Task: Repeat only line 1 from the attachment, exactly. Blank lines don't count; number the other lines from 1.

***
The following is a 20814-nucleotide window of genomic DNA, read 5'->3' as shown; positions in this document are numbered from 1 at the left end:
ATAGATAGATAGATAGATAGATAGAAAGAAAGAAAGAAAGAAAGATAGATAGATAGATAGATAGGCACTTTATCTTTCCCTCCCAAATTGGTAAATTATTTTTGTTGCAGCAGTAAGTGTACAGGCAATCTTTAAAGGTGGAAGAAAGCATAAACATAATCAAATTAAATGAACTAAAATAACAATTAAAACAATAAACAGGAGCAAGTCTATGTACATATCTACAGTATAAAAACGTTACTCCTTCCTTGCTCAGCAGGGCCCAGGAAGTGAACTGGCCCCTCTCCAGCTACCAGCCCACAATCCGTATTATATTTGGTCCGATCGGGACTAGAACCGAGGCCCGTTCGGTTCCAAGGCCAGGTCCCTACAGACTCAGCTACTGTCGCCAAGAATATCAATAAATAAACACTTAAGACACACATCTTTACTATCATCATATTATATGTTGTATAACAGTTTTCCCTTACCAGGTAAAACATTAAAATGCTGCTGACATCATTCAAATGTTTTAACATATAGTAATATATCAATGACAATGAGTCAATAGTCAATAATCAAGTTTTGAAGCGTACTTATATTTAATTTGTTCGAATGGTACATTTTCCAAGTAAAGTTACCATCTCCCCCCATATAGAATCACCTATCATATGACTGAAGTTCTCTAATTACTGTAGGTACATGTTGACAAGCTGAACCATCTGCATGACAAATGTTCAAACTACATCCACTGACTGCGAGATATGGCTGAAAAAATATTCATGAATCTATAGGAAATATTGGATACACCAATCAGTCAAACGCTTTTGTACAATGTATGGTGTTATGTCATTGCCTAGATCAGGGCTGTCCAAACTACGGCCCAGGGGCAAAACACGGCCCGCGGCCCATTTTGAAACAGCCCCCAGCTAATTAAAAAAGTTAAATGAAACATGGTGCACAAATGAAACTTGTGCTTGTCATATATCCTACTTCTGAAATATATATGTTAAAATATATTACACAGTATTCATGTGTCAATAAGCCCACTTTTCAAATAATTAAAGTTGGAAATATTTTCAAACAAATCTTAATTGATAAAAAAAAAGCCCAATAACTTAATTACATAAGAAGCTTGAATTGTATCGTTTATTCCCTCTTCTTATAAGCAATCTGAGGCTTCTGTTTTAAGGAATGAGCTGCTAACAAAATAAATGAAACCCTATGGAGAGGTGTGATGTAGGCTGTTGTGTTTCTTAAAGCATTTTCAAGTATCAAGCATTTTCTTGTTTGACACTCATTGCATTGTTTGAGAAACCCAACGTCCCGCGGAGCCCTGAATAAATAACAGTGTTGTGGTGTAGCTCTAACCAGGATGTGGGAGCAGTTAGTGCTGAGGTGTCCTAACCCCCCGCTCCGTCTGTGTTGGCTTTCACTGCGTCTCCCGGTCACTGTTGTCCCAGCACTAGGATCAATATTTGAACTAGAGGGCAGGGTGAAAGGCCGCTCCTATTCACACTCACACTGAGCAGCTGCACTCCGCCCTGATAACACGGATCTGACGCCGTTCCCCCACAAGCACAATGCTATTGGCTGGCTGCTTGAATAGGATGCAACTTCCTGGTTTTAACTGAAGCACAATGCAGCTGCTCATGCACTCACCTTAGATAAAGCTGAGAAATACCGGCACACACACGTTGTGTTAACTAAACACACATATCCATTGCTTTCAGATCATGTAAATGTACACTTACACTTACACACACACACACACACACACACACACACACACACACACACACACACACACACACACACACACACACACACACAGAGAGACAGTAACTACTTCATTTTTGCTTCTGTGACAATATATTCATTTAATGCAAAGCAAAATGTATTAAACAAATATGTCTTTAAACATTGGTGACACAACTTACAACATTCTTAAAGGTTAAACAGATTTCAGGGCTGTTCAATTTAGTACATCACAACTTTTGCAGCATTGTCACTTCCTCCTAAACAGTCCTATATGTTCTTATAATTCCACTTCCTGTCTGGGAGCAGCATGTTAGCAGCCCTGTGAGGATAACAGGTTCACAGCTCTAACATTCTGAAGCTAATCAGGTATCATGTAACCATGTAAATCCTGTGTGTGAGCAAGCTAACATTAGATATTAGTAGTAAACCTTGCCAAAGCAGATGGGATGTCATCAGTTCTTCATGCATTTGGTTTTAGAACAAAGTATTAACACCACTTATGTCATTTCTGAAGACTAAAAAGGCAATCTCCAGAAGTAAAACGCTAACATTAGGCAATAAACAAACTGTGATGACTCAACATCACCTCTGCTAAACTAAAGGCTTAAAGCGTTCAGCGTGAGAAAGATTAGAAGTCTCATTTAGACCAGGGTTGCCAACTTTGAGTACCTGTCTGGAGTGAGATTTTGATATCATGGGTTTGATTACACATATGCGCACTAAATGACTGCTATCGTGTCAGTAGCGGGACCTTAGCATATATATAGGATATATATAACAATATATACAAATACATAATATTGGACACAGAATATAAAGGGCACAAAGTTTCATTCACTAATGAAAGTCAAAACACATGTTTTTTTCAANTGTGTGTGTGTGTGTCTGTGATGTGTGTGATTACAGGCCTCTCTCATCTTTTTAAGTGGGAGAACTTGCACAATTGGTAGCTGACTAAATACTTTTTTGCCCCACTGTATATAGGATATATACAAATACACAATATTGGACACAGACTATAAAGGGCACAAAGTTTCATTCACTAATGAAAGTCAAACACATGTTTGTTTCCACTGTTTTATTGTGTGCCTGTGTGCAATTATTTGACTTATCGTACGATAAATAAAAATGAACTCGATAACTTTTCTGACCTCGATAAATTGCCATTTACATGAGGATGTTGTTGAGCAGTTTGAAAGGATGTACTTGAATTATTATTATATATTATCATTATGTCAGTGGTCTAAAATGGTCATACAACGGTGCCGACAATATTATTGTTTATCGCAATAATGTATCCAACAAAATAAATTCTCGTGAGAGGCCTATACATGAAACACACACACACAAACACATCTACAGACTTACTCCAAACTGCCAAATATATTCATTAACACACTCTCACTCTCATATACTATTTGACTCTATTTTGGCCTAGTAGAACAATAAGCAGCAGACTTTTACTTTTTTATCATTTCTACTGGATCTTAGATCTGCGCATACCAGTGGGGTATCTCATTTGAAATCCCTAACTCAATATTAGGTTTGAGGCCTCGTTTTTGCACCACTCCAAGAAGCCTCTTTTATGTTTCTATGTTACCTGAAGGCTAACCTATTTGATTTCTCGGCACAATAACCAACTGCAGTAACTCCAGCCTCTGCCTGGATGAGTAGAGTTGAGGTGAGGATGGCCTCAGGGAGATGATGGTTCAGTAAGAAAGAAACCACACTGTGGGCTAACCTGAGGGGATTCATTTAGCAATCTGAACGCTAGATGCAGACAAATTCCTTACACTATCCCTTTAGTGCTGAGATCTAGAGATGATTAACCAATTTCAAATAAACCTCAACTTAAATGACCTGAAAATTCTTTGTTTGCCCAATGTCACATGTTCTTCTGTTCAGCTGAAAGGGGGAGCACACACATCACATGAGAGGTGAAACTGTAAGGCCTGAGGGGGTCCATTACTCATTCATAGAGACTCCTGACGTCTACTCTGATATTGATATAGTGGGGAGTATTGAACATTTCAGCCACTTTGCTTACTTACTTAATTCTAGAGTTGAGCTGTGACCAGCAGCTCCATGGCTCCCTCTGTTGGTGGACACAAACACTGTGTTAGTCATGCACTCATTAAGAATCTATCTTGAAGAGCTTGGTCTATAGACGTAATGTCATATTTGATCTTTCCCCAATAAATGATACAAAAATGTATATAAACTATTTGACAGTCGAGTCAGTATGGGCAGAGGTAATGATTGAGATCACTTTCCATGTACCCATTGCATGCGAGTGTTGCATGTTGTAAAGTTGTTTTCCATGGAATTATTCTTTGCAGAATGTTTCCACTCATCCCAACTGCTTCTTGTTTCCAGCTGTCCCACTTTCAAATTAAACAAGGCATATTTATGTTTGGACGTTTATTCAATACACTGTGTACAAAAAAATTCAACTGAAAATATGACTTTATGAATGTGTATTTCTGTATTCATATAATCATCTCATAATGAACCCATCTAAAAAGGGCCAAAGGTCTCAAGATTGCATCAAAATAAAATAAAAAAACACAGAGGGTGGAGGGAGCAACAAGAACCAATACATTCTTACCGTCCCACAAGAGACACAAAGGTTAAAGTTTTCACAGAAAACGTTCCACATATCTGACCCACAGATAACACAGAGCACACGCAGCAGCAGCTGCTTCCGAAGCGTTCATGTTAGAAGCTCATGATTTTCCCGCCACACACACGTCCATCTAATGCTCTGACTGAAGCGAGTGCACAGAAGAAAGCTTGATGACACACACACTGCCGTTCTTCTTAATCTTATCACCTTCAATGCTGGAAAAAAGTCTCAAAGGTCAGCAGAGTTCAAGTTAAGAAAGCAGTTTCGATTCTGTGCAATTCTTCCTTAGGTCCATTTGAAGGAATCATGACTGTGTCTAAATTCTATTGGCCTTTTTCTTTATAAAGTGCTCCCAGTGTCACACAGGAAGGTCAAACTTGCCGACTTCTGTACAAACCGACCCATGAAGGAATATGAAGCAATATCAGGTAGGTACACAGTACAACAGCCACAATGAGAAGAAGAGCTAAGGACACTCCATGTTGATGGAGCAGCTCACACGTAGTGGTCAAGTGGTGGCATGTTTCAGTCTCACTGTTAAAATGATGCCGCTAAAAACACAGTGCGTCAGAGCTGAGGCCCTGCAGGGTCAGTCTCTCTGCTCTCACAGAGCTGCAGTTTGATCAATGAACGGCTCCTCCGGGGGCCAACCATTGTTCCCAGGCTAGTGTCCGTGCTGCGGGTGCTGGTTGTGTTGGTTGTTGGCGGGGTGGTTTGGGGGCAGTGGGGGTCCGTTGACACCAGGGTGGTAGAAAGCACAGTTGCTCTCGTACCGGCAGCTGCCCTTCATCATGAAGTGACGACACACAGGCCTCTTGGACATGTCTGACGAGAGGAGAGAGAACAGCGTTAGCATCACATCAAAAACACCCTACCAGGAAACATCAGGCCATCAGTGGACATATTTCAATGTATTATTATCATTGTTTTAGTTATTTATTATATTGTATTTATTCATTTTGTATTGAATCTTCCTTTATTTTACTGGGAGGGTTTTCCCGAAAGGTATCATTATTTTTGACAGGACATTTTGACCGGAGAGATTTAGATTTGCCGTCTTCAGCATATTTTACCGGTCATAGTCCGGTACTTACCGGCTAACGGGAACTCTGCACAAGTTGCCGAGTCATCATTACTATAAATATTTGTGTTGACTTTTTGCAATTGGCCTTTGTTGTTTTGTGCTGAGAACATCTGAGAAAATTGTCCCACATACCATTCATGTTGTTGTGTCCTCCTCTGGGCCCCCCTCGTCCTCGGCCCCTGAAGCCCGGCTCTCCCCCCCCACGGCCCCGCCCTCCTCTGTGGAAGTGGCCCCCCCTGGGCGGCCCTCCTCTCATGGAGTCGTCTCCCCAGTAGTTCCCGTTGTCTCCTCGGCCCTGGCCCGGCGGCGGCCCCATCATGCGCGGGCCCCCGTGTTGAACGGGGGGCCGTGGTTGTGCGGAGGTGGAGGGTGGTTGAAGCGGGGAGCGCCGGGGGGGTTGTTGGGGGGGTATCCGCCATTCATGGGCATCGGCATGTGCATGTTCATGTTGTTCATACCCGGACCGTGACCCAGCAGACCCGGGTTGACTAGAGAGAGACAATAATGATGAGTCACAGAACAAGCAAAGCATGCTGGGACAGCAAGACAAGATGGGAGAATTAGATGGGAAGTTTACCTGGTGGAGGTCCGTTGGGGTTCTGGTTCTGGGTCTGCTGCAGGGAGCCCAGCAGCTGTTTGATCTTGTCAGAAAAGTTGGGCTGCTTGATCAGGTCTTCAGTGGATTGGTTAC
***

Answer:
The following is a 20814-nucleotide window of genomic DNA, read 5'->3' as shown; positions in this document are numbered from 1 at the left end: